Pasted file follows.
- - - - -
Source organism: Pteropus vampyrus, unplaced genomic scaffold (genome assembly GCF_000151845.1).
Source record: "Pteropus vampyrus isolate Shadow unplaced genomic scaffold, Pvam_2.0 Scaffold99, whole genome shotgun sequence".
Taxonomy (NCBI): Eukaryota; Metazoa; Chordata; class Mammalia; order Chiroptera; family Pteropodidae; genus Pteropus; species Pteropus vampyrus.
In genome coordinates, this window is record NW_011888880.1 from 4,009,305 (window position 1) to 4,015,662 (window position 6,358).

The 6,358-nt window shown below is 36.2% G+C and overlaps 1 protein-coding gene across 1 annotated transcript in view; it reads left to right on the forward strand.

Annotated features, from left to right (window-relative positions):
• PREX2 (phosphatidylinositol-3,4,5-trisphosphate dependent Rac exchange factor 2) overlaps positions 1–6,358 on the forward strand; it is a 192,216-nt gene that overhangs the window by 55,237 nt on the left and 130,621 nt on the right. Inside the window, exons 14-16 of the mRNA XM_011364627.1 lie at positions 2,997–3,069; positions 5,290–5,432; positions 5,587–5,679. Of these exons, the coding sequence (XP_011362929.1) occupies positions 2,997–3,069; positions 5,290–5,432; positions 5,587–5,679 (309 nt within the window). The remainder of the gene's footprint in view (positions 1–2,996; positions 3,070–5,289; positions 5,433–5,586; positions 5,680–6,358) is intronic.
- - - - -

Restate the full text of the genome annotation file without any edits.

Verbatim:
Source organism: Pteropus vampyrus, unplaced genomic scaffold (genome assembly GCF_000151845.1).
Source record: "Pteropus vampyrus isolate Shadow unplaced genomic scaffold, Pvam_2.0 Scaffold99, whole genome shotgun sequence".
Taxonomy (NCBI): Eukaryota; Metazoa; Chordata; class Mammalia; order Chiroptera; family Pteropodidae; genus Pteropus; species Pteropus vampyrus.
In genome coordinates, this window is record NW_011888880.1 from 4,009,305 (window position 1) to 4,015,662 (window position 6,358).

The 6,358-nt window shown below is 36.2% G+C and overlaps 1 protein-coding gene across 1 annotated transcript in view; it reads left to right on the forward strand.

Annotated features, from left to right (window-relative positions):
• PREX2 (phosphatidylinositol-3,4,5-trisphosphate dependent Rac exchange factor 2) overlaps positions 1–6,358 on the forward strand; it is a 192,216-nt gene that overhangs the window by 55,237 nt on the left and 130,621 nt on the right. Inside the window, exons 14-16 of the mRNA XM_011364627.1 lie at positions 2,997–3,069; positions 5,290–5,432; positions 5,587–5,679. Of these exons, the coding sequence (XP_011362929.1) occupies positions 2,997–3,069; positions 5,290–5,432; positions 5,587–5,679 (309 nt within the window). The remainder of the gene's footprint in view (positions 1–2,996; positions 3,070–5,289; positions 5,433–5,586; positions 5,680–6,358) is intronic.